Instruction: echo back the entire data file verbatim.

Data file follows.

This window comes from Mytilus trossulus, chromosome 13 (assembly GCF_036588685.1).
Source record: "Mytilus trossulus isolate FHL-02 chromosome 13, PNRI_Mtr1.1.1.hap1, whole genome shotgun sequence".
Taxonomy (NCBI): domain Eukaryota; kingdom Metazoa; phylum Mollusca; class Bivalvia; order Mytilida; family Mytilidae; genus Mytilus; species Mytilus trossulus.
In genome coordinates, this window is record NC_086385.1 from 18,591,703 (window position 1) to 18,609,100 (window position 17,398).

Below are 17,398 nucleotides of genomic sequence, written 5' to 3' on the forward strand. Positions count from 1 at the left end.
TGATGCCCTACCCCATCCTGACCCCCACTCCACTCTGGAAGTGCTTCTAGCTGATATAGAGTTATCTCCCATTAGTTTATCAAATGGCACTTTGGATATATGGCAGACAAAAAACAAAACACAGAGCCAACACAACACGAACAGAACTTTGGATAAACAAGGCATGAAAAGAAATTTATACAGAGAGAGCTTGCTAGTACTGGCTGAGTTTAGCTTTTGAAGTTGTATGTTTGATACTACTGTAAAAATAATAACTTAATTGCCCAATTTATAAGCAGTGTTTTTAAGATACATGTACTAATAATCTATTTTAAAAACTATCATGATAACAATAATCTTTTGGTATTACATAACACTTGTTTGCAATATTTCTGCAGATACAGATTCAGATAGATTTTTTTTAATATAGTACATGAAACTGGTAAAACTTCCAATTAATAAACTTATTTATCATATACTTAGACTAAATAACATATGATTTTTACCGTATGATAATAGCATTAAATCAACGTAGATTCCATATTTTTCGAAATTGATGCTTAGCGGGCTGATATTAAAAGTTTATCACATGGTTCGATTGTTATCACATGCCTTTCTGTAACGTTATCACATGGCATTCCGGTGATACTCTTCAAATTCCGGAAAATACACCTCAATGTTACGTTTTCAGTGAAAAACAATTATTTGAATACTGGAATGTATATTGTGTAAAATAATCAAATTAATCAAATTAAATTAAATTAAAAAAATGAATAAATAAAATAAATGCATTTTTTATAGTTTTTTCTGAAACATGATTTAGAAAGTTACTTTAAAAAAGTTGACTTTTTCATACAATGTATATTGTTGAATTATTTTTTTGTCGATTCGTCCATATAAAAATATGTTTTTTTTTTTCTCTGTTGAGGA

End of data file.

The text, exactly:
This window comes from Mytilus trossulus, chromosome 13 (assembly GCF_036588685.1).
Source record: "Mytilus trossulus isolate FHL-02 chromosome 13, PNRI_Mtr1.1.1.hap1, whole genome shotgun sequence".
Taxonomy (NCBI): domain Eukaryota; kingdom Metazoa; phylum Mollusca; class Bivalvia; order Mytilida; family Mytilidae; genus Mytilus; species Mytilus trossulus.
In genome coordinates, this window is record NC_086385.1 from 18,591,703 (window position 1) to 18,609,100 (window position 17,398).

Below are 17,398 nucleotides of genomic sequence, written 5' to 3' on the forward strand. Positions count from 1 at the left end.
TGATGCCCTACCCCATCCTGACCCCCACTCCACTCTGGAAGTGCTTCTAGCTGATATAGAGTTATCTCCCATTAGTTTATCAAATGGCACTTTGGATATATGGCAGACAAAAAACAAAACACAGAGCCAACACAACACGAACAGAACTTTGGATAAACAAGGCATGAAAAGAAATTTATACAGAGAGAGCTTGCTAGTACTGGCTGAGTTTAGCTTTTGAAGTTGTATGTTTGATACTACTGTAAAAATAATAACTTAATTGCCCAATTTATAAGCAGTGTTTTTAAGATACATGTACTAATAATCTATTTTAAAAACTATCATGATAACAATAATCTTTTGGTATTACATAACACTTGTTTGCAATATTTCTGCAGATACAGATTCAGATAGATTTTTTTTAATATAGTACATGAAACTGGTAAAACTTCCAATTAATAAACTTATTTATCATATACTTAGACTAAATAACATATGATTTTTACCGTATGATAATAGCATTAAATCAACGTAGATTCCATATTTTTCGAAATTGATGCTTAGCGGGCTGATATTAAAAGTTTATCACATGGTTCGATTGTTATCACATGCCTTTCTGTAACGTTATCACATGGCATTCCGGTGATACTCTTCAAATTCCGGAAAATACACCTCAATGTTACGTTTTCAGTGAAAAACAATTATTTGAATACTGGAATGTATATTGTGTAAAATAATCAAATTAATCAAATTAAATTAAATTAAAAAAATGAATAAATAAAATAAATGCATTTTTTATAGTTTTTTCTGAAACATGATTTAGAAAGTTACTTTAAAAAAGTTGACTTTTTCATACAATGTATATTGTTGAATTATTTTTTTGTCGATTCGTCCATATAAAAATATGTTTTTTTTTTTCTCTGTTGAGGA